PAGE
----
Why should somebody from the US trust a judgement about their accent coming from me? Why should I necessarily expect their judgements about my accent to be any better - or worse? Is it any wonder that the way I hear how they say what they say, whenever they say it, is vastly different to the way they hear how they say what they say, whenever they say it?
Australian accents sound like English accents to Americans. American accents probably sound Canadian to the English. The Canadians sound just a little bit English to Australians. The English probably think the Canadians sound like a cross between South Africans and New Zealanders. And God knows what the Canadians think of all this. (I assume they're too busy fighting off the hordes of savage caribou to be reading this blog.) And when - dear God - we try and imitate one another we often end up sounding like a parody of a send up of a satire of a second-hand imitation of someone else entirely.
It doesn't help - or perhaps it does - that our national stereotypes abroad are so very very different to those national stereotypes at home. Folks from the US and the UK sometimes seem to think that an ordinary day in the life of an Australian involves swimming through a raging torrent while fighting off starving crocodiles, dodging the attacks of a variety of venomous snakes, jellyfish, marsupials, lizards, and hummingbirds, before arriving at home to have a lamb chop for dinner, with meat pie for dessert. Well none of that is true, except for the crocodiles bit, and most of them are tame now anyway. Given the popularisation on the telly of weirdos and whackos like Crocodile Dundee or the Crocodile Hunter, it's no surprise that nobody recognised me as an Australian when I was holidaying overseas. Quite aside from anything else, where was my knife?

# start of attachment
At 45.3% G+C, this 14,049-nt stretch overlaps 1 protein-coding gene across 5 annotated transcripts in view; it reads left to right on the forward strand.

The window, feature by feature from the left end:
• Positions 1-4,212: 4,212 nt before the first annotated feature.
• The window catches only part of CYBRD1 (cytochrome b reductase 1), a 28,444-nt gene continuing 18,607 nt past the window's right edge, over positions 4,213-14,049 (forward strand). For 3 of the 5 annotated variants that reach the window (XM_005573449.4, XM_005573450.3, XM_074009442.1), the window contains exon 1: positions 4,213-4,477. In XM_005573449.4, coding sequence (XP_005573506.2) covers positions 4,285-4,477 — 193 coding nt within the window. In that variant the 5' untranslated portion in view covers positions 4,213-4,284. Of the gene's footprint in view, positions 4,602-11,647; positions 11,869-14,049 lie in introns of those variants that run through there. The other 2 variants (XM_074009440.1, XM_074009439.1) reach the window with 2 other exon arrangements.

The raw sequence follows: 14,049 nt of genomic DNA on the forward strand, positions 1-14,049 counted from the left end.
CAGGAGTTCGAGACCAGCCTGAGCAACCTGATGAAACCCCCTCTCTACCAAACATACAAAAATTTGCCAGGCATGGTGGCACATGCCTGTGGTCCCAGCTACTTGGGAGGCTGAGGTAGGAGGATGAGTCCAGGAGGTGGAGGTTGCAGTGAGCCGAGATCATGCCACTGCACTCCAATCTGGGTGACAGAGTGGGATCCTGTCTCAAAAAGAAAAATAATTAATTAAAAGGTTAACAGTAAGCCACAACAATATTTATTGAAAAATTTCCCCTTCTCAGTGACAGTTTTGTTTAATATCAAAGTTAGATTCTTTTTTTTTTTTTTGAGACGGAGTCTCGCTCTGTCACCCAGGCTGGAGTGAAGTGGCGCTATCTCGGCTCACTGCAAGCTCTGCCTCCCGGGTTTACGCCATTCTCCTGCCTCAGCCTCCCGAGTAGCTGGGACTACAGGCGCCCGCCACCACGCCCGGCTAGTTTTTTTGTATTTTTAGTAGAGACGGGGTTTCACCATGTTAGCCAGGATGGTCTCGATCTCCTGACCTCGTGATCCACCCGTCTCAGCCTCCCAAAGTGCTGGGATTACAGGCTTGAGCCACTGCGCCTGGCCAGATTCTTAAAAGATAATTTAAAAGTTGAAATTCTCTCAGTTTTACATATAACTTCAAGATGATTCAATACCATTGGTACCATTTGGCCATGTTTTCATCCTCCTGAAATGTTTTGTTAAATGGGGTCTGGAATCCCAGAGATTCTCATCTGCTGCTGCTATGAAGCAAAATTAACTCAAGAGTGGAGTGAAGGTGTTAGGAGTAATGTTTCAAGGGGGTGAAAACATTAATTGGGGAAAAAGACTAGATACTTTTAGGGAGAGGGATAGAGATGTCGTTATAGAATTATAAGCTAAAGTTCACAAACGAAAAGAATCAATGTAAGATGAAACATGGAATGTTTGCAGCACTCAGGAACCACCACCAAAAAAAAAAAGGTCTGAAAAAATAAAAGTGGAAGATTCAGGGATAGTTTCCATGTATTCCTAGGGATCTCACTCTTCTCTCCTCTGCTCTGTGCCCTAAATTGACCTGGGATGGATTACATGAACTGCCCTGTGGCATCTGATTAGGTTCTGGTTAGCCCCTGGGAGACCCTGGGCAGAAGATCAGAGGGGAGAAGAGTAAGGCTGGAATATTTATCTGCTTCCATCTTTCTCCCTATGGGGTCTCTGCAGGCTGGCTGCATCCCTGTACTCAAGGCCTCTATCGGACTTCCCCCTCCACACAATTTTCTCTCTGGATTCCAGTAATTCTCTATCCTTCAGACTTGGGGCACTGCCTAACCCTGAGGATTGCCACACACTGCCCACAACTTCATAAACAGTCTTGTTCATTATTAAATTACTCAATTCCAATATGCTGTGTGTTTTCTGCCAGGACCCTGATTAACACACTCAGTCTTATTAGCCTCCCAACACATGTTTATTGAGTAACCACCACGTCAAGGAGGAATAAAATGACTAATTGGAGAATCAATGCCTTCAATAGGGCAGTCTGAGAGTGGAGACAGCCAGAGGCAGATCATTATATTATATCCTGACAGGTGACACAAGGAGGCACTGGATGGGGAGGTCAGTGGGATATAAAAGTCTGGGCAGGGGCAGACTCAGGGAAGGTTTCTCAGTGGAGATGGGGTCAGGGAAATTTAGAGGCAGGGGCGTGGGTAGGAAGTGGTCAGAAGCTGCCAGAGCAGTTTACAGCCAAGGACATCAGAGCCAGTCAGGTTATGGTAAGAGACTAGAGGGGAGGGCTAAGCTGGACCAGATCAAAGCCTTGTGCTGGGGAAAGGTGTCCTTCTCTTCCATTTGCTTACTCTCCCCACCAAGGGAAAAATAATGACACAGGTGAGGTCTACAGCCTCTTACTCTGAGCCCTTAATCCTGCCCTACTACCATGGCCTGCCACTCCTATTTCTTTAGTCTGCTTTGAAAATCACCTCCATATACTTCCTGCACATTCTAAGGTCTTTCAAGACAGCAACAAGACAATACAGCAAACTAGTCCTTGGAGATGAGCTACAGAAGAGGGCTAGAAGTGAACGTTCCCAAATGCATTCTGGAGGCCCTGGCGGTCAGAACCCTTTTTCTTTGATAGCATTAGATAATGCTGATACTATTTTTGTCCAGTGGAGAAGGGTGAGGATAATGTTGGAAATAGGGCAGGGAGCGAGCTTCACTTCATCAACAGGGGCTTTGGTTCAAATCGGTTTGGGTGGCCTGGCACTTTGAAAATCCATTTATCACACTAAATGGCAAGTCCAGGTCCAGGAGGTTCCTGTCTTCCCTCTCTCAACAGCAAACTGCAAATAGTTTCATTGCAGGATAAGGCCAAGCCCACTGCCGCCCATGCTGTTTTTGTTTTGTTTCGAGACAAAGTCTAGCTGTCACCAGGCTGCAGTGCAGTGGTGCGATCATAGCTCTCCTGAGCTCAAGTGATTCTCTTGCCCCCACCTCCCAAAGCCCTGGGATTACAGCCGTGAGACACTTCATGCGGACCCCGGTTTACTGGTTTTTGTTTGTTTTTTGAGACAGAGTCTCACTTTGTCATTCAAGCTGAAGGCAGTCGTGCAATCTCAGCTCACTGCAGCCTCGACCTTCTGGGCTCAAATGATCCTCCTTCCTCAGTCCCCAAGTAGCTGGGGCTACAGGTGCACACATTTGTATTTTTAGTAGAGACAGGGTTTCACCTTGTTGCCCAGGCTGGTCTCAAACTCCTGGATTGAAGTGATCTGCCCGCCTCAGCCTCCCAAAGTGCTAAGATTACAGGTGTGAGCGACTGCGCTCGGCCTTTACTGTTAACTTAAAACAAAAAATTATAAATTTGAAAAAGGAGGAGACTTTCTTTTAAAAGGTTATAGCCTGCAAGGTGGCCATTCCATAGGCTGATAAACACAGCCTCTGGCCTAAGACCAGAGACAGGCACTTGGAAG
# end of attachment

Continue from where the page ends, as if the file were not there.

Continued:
It was ever thus. Some 500-and-a-bit years ago when Christopher Columbus took a trip over the seas and found the Indians over there, he mistook them for, well, Indians. Maybe if he'd carried on to India he would have mistaken the Indians for Egyptians, or Chaldeans, or Sumerians, or Akkadians, or some other, wilder variant of humanity. It is pleasant and, on the whole, rather complimentary to realise that, as an Australian, you are seen by many Americans as some other exotic species of humanity, be it English, Irish, South African, or miscellaneous. To realise that one person from one nation can actually seem like several people from several nations, depending on who they are talking to, makes the world seem wider, more strange, and more wonderful than it has hitherto appeared.
What I am saying - well, I don't know what I am saying, but I guess what I am saying is that, in this atmosphere of mutual misunderestimation, and incomprehensions arising out of failed attempts to clear up past misinterpretations of certain international preconceptions that had arisen previously, an international environment of tolerance and mutual respect has developed. And isn't that nice.